The U.S. Treasury’s Office of the Comptroller of the Currency is out with its first Semiannual Risk Perspective report under Trump appointee Joseph Otting.

It’s not terribly rosy from a cybersecurity perspective, reports Bloomberg News.

The Comptroller’s office singled out cyberattacks as an increasing risk: “U.S. Banks are facing a growing threat from cyberattackers and making defense against them more complex by relying on third-party firms for support,” Bloomberg reports.

In addition, banks are facing attacks from hackers that exploit weaknesses in clients’ security, the report says. Click here to read the full text of the Semiannual Risk Perspective. The section on cybersecurity is on pages 14 and 15.

Ransomware, data breaches, and emerging artificial intelligence — these are some of the cybersecurity trends that executives expect to spill into the coming year with some newer challenges, according to eWeek.

The 2017 data leaks, hacks and attacks that alarmed industries across sectors will only grow more common. Cybersecurity leaders say they expect businesses to continue to innovate practices that bolster their privacy and create consumer products that offer a more comprehensive package of protections against malware, credit theft and identity fraud.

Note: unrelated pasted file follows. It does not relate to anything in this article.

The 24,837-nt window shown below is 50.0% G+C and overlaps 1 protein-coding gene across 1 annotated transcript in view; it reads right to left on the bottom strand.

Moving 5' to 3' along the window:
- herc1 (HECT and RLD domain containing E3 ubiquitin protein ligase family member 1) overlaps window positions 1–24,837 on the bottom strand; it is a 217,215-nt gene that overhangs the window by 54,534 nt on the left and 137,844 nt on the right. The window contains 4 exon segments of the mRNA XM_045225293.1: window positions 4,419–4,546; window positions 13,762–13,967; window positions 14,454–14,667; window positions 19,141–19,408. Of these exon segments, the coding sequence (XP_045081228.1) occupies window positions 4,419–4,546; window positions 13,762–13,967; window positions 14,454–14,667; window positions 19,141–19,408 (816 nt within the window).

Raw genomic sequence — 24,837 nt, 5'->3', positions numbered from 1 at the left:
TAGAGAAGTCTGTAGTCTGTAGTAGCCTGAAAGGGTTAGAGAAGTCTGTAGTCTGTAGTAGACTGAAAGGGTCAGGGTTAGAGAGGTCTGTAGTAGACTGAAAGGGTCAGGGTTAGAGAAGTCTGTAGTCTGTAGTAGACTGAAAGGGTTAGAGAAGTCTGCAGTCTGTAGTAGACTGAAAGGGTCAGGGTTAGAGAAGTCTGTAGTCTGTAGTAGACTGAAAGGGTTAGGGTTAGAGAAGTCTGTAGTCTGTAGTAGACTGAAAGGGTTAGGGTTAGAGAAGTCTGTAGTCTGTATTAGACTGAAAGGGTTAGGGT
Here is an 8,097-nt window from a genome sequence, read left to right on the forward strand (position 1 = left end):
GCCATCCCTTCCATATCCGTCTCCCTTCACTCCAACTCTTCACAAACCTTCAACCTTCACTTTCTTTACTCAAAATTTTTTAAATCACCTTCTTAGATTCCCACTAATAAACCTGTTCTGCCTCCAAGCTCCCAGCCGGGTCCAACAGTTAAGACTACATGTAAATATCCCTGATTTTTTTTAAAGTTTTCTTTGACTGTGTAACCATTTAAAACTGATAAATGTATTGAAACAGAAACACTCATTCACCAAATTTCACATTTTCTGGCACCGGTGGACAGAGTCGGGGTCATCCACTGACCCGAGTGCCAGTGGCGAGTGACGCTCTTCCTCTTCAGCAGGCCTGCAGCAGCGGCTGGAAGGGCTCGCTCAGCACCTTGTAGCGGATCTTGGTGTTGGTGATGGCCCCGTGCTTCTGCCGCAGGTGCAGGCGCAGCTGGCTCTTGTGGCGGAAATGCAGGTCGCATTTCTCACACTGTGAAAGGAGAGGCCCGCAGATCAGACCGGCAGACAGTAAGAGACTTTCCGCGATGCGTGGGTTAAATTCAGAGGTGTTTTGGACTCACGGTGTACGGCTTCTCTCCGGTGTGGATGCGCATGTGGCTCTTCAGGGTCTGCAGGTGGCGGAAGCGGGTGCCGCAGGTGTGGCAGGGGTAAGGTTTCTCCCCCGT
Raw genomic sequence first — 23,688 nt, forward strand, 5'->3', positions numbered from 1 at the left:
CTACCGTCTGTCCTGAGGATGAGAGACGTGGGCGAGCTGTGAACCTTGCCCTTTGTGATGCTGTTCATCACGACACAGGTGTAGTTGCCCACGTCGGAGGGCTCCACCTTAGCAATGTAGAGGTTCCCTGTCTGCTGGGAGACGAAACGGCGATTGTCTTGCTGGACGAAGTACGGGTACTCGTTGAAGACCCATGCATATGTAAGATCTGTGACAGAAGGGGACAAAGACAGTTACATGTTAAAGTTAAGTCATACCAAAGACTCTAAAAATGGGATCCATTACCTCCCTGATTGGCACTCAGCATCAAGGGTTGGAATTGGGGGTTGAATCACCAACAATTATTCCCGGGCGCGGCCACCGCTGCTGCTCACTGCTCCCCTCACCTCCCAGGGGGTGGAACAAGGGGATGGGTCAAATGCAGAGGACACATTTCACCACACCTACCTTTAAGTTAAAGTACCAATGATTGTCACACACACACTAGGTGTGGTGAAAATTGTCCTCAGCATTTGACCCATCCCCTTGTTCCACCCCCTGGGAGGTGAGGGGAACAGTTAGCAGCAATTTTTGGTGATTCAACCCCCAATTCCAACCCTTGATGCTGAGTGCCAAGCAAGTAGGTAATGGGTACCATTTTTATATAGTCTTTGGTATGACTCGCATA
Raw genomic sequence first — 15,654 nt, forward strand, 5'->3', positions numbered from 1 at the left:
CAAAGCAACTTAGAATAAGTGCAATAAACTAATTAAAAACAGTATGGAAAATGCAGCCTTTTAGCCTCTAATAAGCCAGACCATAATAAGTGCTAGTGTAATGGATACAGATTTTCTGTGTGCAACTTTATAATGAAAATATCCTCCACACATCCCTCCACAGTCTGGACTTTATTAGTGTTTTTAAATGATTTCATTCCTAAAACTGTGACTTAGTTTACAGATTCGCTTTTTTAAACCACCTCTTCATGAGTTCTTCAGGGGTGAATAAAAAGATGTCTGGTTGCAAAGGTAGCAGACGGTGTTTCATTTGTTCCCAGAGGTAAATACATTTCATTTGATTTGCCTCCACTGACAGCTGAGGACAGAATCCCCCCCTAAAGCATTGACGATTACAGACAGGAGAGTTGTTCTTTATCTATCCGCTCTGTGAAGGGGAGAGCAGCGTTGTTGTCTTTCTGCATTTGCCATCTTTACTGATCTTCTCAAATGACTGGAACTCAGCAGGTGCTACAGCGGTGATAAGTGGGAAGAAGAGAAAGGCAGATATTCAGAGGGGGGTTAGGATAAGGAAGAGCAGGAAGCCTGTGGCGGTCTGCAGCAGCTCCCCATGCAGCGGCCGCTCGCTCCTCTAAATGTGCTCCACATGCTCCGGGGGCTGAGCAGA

Looking ahead to 2018, regulators are raising the bar for data protection standards for corporations. For example, the EU will enforce General Data Protection Regulations (GDPR), which obligate organizations to comply with specific security improvement practices and approaches. Smaller businesses are expected to leverage multifactor authentication systems for password-protected accounts.

Read more about 2018 cybersecurity trends.

British businesses are stockpiling Bitcoin to payoff ransomware hackers, according to a ZDNet report.

Ransomware is a form of malware that can freeze a company’s data. It allows hackers to demand a payoff in cash — or Bitcoin — in return for restoring a business’s functionality.

In the wake of the WannaCry hacking attacks, which crippled the UK’s National Health Service, British business leaders may prefer to pay a ransom rather than disclose data breaches and suffer through government audits, fines, customer dissatisfaction and reputational damage.

Even as Bitcoin prices have fluctuated around $18,000, some companies are loading their virtual wallets and bracing for the demand of a payoff.

Read the full article.